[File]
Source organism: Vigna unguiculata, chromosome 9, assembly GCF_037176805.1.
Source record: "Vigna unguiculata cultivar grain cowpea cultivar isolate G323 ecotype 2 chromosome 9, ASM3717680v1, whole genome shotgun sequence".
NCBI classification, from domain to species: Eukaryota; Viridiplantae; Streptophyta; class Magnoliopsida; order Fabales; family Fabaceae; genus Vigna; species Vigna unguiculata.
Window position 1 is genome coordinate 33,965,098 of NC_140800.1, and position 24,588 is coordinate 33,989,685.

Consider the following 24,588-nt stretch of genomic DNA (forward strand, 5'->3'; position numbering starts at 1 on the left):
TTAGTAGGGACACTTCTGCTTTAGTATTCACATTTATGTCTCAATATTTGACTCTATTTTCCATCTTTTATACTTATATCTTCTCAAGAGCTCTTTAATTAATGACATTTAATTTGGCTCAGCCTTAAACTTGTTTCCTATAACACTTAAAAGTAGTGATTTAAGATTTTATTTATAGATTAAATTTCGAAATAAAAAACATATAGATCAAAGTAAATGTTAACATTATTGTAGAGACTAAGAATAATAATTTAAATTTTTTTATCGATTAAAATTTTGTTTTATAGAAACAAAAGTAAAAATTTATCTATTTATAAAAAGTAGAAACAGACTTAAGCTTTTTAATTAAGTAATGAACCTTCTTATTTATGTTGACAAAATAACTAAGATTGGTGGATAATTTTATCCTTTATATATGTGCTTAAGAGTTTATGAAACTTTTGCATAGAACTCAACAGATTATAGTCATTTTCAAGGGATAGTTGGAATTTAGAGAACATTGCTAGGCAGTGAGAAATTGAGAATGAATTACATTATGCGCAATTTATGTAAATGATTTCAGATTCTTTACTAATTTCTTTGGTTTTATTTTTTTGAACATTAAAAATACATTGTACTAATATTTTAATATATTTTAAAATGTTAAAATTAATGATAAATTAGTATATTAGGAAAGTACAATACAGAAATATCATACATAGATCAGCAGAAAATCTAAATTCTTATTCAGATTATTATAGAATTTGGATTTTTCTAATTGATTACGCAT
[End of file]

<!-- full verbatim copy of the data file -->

Source organism: Vigna unguiculata, chromosome 9, assembly GCF_037176805.1.
Source record: "Vigna unguiculata cultivar grain cowpea cultivar isolate G323 ecotype 2 chromosome 9, ASM3717680v1, whole genome shotgun sequence".
NCBI classification, from domain to species: Eukaryota; Viridiplantae; Streptophyta; class Magnoliopsida; order Fabales; family Fabaceae; genus Vigna; species Vigna unguiculata.
Window position 1 is genome coordinate 33,965,098 of NC_140800.1, and position 24,588 is coordinate 33,989,685.

Consider the following 24,588-nt stretch of genomic DNA (forward strand, 5'->3'; position numbering starts at 1 on the left):
TTAGTAGGGACACTTCTGCTTTAGTATTCACATTTATGTCTCAATATTTGACTCTATTTTCCATCTTTTATACTTATATCTTCTCAAGAGCTCTTTAATTAATGACATTTAATTTGGCTCAGCCTTAAACTTGTTTCCTATAACACTTAAAAGTAGTGATTTAAGATTTTATTTATAGATTAAATTTCGAAATAAAAAACATATAGATCAAAGTAAATGTTAACATTATTGTAGAGACTAAGAATAATAATTTAAATTTTTTTATCGATTAAAATTTTGTTTTATAGAAACAAAAGTAAAAATTTATCTATTTATAAAAAGTAGAAACAGACTTAAGCTTTTTAATTAAGTAATGAACCTTCTTATTTATGTTGACAAAATAACTAAGATTGGTGGATAATTTTATCCTTTATATATGTGCTTAAGAGTTTATGAAACTTTTGCATAGAACTCAACAGATTATAGTCATTTTCAAGGGATAGTTGGAATTTAGAGAACATTGCTAGGCAGTGAGAAATTGAGAATGAATTACATTATGCGCAATTTATGTAAATGATTTCAGATTCTTTACTAATTTCTTTGGTTTTATTTTTTTGAACATTAAAAATACATTGTACTAATATTTTAATATATTTTAAAATGTTAAAATTAATGATAAATTAGTATATTAGGAAAGTACAATACAGAAATATCATACATAGATCAGCAGAAAATCTAAATTCTTATTCAGATTATTATAGAATTTGGATTTTTCTAATTGATTACGCAT